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Exploring Fiscal Space and Government Debt

Updated on June 18, 2020

Read this blog by moneyandbanking.com about government policies and government debt. The blog discusses about the recent fiscal developments of developed countries and explores the sustainability of the debt incurred.

The author does a comparison of projected general government primary balance (as a percent of GDP) and gross government debt (as a percent of GDP) between October 2019 and April 2020 for this year. As one would expect, the primary balances have decreased while gross debt has increased for the countries the author has compared. The government is able to issue public debt to a certain threshold. Exceeding the limit results in defaulting or partial default through inflation if the debt is in domestic currency. However, this limit – is unknown. The author cites the example where Japan’s gross debt is well above 200 percent but the bond yield (interest rate government pays to borrow money) remains under one percent. Meanwhile Argentina defaulted in 2001, despite having gross debt under 50% of its GDP. Hence, the author comes to a conclusion that investors are not worried about default risk as long-term bond yields for countries are still low.

For sustainability, the primary balance must be equal to or greater than the debt multiplied by the difference between interest rate the government has to pay and rate of growth. This is because this difference is the premium risk on the outstanding debt. The author has a formula to calculate if the debt is manageable or not and I decided to do it for Singapore since his data does not include Singapore.

Singapore’s (r-g) is around 3% - 2019 nominal GDP growth being -1.933% (g) while interest for the yield being 1.36%, debt to GDP ratio was 126% last year, an all time high. Singapore’s primary balance increased by 3.84% last year. So, we are in a safe area with an excess of 0.84% in primary surplus… Anyways, we have been consistently in primary surplus since 2010 and the change being consistently above 3.5% except for 2015 where it was 2.86%. Singapore reserves as of 2018 was also around 300 billion USD.

I feel that we do have enough space to maneuver around and minimize the short-term economic damages caused by COVID and its great to see that the government has spent around 93 billion SGD in fiscal measures. Some might say spending so much money will impact our long-term growth or even stunt it. However, by not minimizing the economic damages now, long-term growth will be even more difficult. Its also good to see that the government has been spending the money in the right way of supporting employment instead of handing out paychecks anyhow. The latest Fortitude budget released on 26 May 2020 was all about saving jobs and supporting the impact on the labour market and the bulk of money is spent here – more than 72 billion dollars, where 52 billion is drawn from past reserves.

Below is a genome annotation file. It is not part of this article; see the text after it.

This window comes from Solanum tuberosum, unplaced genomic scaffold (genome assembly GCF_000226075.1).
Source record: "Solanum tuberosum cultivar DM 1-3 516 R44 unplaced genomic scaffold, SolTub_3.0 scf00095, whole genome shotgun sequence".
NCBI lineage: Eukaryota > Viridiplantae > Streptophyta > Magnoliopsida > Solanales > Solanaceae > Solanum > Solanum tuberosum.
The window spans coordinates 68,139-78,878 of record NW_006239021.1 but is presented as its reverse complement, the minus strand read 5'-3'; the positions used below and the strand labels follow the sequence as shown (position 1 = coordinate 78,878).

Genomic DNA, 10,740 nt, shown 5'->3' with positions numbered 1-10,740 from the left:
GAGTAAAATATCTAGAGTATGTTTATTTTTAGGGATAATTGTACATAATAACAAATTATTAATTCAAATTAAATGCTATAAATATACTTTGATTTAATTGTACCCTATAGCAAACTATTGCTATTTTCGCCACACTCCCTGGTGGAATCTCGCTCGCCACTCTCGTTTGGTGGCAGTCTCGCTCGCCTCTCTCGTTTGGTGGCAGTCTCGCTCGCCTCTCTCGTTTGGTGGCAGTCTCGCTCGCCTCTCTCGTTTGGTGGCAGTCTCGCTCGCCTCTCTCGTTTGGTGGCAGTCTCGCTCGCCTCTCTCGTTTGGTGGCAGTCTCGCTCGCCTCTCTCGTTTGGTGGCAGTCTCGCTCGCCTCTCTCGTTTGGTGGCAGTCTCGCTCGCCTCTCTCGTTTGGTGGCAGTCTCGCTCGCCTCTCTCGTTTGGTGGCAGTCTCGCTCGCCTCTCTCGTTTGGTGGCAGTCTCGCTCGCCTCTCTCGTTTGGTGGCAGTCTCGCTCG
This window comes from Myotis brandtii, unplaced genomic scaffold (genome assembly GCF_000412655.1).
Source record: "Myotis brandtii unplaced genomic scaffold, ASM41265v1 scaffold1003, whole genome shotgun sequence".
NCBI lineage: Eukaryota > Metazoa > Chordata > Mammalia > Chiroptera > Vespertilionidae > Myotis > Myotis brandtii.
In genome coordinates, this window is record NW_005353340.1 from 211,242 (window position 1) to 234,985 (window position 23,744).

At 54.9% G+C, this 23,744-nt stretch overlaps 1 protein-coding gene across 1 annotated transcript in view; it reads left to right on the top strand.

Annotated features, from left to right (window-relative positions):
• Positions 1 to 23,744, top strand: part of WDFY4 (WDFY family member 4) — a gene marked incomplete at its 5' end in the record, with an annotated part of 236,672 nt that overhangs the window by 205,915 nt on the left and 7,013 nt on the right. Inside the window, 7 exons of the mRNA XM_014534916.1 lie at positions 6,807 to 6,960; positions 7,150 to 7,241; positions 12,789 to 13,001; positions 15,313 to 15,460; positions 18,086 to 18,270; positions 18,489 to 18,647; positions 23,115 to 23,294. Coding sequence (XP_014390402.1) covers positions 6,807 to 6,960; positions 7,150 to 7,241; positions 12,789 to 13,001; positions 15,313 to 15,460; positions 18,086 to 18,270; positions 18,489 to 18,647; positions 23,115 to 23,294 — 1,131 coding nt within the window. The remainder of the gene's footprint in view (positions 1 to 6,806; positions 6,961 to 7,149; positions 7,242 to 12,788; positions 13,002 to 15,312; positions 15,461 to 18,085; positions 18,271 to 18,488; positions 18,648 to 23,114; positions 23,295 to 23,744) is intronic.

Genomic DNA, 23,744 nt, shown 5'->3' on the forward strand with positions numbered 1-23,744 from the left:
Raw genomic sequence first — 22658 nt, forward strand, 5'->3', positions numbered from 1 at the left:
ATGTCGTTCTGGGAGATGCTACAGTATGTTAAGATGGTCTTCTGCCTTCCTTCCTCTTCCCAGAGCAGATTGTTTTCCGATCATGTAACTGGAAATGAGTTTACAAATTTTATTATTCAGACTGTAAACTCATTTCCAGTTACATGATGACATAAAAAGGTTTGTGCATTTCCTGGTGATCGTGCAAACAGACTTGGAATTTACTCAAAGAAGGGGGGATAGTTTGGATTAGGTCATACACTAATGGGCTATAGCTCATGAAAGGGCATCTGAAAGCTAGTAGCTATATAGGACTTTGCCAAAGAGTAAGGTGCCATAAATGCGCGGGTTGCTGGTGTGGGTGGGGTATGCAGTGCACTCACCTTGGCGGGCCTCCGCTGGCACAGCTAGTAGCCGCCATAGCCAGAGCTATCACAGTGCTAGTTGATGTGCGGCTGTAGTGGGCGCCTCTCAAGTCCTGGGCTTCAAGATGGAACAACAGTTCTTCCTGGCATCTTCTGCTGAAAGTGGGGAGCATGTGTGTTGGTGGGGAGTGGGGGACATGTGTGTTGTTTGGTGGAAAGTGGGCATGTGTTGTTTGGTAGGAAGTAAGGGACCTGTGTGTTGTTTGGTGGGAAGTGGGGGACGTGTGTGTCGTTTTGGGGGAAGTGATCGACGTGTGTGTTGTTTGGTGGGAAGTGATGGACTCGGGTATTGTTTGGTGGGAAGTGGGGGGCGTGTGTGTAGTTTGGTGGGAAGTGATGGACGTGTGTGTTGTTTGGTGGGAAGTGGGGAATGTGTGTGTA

It appears that with the current information available the government has done what is possible to save the economical impacts of COVID in the short-term period. Recovering from this is going to take some time as we have to cover and build up reserves again in the event of another crisis. Policies for that were already underway before such as the much-hated GST increment to 9% from 7%. Initially, it was expected to roll out this year or next year but judging by the recent difficult times, they stated that it will most likely be postponed but will increase by 2025. However, the people might not like this as they may feel it is too soon if they implement in the next 5 years.

As for me, I feel it is necessary as it will help greatly with our recovery. Once there has been sufficient recovery, increasing the GST rates might hinder short term growth for that quarter but will result in recovery being in an exponential rate as more revenue is generated. One thing the government has to think about will be on how to stimulate consumption upon increasing the interest rate and my guess would be probably giving out more payouts or even vouchers.

In conclusion, reading this blog today made me understand the importance on a government being able to manage its debt so that it will not default and this is important for investors to not lose confidence in the governing body and this is important because they will be able to finance post crisis back to full employment. Having a debt seems to be a norm as long as it is manageable and sustainable but there is no denying that too much debt is a ticking time bomb ready to go off...

Source

This content is accurate and true to the best of the author’s knowledge and is not meant to substitute for formal and individualized advice from a qualified professional.

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